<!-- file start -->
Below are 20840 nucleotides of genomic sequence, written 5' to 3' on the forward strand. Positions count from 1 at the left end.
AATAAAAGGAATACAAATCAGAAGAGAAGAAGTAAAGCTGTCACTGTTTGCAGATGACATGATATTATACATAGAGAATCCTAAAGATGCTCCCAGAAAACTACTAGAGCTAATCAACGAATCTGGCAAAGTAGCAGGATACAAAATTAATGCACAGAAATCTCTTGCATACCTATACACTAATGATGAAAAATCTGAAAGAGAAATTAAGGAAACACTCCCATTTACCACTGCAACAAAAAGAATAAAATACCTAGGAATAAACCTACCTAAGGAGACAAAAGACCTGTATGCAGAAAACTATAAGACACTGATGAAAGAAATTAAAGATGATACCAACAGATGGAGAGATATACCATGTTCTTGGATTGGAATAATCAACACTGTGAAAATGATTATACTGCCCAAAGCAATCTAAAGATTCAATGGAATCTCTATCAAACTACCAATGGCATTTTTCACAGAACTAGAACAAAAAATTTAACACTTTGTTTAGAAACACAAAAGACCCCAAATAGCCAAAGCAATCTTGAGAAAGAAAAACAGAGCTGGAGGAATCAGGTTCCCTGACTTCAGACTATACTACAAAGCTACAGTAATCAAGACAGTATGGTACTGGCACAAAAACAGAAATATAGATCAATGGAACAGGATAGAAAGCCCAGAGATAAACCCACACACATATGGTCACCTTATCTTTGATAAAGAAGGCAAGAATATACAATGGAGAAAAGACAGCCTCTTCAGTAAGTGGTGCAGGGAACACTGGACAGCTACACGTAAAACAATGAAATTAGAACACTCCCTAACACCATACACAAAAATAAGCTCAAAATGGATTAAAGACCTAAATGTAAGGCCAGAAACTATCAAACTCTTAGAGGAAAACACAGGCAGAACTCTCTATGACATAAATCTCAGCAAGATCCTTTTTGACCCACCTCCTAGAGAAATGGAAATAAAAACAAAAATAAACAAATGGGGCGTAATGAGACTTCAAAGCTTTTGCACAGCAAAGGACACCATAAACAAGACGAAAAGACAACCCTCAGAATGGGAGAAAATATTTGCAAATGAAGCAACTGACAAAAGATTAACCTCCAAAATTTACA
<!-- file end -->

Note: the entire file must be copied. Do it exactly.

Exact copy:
Below are 20840 nucleotides of genomic sequence, written 5' to 3' on the forward strand. Positions count from 1 at the left end.
AATAAAAGGAATACAAATCAGAAGAGAAGAAGTAAAGCTGTCACTGTTTGCAGATGACATGATATTATACATAGAGAATCCTAAAGATGCTCCCAGAAAACTACTAGAGCTAATCAACGAATCTGGCAAAGTAGCAGGATACAAAATTAATGCACAGAAATCTCTTGCATACCTATACACTAATGATGAAAAATCTGAAAGAGAAATTAAGGAAACACTCCCATTTACCACTGCAACAAAAAGAATAAAATACCTAGGAATAAACCTACCTAAGGAGACAAAAGACCTGTATGCAGAAAACTATAAGACACTGATGAAAGAAATTAAAGATGATACCAACAGATGGAGAGATATACCATGTTCTTGGATTGGAATAATCAACACTGTGAAAATGATTATACTGCCCAAAGCAATCTAAAGATTCAATGGAATCTCTATCAAACTACCAATGGCATTTTTCACAGAACTAGAACAAAAAATTTAACACTTTGTTTAGAAACACAAAAGACCCCAAATAGCCAAAGCAATCTTGAGAAAGAAAAACAGAGCTGGAGGAATCAGGTTCCCTGACTTCAGACTATACTACAAAGCTACAGTAATCAAGACAGTATGGTACTGGCACAAAAACAGAAATATAGATCAATGGAACAGGATAGAAAGCCCAGAGATAAACCCACACACATATGGTCACCTTATCTTTGATAAAGAAGGCAAGAATATACAATGGAGAAAAGACAGCCTCTTCAGTAAGTGGTGCAGGGAACACTGGACAGCTACACGTAAAACAATGAAATTAGAACACTCCCTAACACCATACACAAAAATAAGCTCAAAATGGATTAAAGACCTAAATGTAAGGCCAGAAACTATCAAACTCTTAGAGGAAAACACAGGCAGAACTCTCTATGACATAAATCTCAGCAAGATCCTTTTTGACCCACCTCCTAGAGAAATGGAAATAAAAACAAAAATAAACAAATGGGGCGTAATGAGACTTCAAAGCTTTTGCACAGCAAAGGACACCATAAACAAGACGAAAAGACAACCCTCAGAATGGGAGAAAATATTTGCAAATGAAGCAACTGACAAAAGATTAACCTCCAAAATTTACA